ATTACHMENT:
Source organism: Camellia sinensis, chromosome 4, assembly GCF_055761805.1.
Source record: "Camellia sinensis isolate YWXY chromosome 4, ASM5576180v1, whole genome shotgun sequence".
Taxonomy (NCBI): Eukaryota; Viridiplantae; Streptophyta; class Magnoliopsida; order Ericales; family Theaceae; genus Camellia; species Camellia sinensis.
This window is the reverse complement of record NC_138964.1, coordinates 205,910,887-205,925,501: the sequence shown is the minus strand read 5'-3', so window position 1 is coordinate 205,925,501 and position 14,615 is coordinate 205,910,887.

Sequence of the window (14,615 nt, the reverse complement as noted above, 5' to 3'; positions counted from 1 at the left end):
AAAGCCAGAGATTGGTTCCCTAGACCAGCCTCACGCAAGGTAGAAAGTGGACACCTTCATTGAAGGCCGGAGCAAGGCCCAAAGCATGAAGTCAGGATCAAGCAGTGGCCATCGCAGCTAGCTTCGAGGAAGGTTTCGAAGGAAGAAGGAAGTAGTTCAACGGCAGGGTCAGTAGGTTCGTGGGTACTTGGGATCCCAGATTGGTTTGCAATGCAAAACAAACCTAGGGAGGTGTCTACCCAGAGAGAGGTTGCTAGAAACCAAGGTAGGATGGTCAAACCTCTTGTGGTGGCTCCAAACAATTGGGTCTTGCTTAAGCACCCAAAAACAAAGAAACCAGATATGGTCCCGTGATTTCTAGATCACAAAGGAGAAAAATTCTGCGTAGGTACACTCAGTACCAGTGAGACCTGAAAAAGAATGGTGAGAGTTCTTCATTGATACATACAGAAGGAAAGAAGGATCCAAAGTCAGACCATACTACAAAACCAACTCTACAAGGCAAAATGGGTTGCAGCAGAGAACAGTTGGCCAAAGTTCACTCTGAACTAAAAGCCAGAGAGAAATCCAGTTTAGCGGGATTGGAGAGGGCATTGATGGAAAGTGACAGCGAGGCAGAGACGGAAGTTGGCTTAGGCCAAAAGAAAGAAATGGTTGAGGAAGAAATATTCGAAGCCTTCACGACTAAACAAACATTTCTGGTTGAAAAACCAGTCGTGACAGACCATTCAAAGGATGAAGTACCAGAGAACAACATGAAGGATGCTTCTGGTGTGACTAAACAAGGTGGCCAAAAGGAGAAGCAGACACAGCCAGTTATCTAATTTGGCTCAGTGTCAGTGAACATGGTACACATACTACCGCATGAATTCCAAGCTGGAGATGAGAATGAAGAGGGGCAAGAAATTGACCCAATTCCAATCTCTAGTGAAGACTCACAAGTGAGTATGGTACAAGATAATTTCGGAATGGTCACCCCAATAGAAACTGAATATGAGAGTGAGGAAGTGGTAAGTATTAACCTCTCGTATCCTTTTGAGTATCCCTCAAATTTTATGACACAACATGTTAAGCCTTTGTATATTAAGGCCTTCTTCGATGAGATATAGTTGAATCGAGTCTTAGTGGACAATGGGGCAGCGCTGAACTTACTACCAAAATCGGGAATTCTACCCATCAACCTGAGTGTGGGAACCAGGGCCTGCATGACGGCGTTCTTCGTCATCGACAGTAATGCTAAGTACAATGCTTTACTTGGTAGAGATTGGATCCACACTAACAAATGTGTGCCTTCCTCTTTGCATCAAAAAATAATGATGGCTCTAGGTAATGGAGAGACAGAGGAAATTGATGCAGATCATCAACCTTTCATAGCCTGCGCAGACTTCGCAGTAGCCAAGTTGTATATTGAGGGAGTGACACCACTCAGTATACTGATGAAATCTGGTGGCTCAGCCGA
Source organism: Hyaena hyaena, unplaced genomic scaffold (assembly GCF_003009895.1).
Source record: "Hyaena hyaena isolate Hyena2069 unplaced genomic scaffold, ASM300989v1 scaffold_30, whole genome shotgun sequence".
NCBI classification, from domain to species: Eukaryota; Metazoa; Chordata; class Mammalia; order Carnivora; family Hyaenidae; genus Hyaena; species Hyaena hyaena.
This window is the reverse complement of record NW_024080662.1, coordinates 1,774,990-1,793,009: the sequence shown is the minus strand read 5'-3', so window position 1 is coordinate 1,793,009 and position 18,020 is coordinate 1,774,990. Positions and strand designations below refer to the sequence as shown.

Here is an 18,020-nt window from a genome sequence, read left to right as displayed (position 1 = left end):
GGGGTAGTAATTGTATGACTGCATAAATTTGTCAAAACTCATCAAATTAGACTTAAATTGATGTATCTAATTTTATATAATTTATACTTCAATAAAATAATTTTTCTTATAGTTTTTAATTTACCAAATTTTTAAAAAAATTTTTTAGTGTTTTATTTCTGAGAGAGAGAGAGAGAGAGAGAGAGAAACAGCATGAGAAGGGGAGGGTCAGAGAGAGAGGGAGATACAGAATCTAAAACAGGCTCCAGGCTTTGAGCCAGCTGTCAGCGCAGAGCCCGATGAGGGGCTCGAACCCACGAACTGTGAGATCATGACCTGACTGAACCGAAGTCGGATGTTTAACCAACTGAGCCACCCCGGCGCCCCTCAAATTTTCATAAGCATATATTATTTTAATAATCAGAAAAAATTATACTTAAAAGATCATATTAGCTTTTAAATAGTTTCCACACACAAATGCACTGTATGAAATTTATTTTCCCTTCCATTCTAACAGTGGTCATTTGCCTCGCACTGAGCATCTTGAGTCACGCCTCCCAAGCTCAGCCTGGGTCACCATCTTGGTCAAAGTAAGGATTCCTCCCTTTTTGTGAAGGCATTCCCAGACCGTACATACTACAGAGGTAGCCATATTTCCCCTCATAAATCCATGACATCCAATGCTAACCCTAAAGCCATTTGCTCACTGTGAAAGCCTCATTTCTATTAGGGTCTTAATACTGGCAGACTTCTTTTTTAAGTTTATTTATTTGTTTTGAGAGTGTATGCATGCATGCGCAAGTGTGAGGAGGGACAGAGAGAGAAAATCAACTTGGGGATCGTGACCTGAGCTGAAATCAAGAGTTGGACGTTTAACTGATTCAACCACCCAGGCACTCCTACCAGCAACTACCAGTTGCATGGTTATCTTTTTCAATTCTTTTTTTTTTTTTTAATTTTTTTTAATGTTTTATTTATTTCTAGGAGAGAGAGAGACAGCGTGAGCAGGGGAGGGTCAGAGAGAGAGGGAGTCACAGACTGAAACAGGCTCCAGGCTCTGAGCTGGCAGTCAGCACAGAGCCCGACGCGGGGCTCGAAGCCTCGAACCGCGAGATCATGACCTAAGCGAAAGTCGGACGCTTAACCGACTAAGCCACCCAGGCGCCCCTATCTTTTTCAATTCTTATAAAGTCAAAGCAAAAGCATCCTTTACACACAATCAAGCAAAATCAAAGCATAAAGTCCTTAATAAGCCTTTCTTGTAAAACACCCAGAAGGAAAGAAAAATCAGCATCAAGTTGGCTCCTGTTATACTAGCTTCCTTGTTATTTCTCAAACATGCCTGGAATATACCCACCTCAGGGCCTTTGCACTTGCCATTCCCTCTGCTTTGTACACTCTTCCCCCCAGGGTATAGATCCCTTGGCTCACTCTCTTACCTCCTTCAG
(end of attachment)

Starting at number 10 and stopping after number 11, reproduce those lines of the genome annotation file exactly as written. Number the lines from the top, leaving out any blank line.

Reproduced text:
This window is the reverse complement of record NW_024080662.1, coordinates 1,774,990-1,793,009: the sequence shown is the minus strand read 5'-3', so window position 1 is coordinate 1,793,009 and position 18,020 is coordinate 1,774,990. Positions and strand designations below refer to the sequence as shown.

Here is an 18,020-nt window from a genome sequence, read left to right as displayed (position 1 = left end):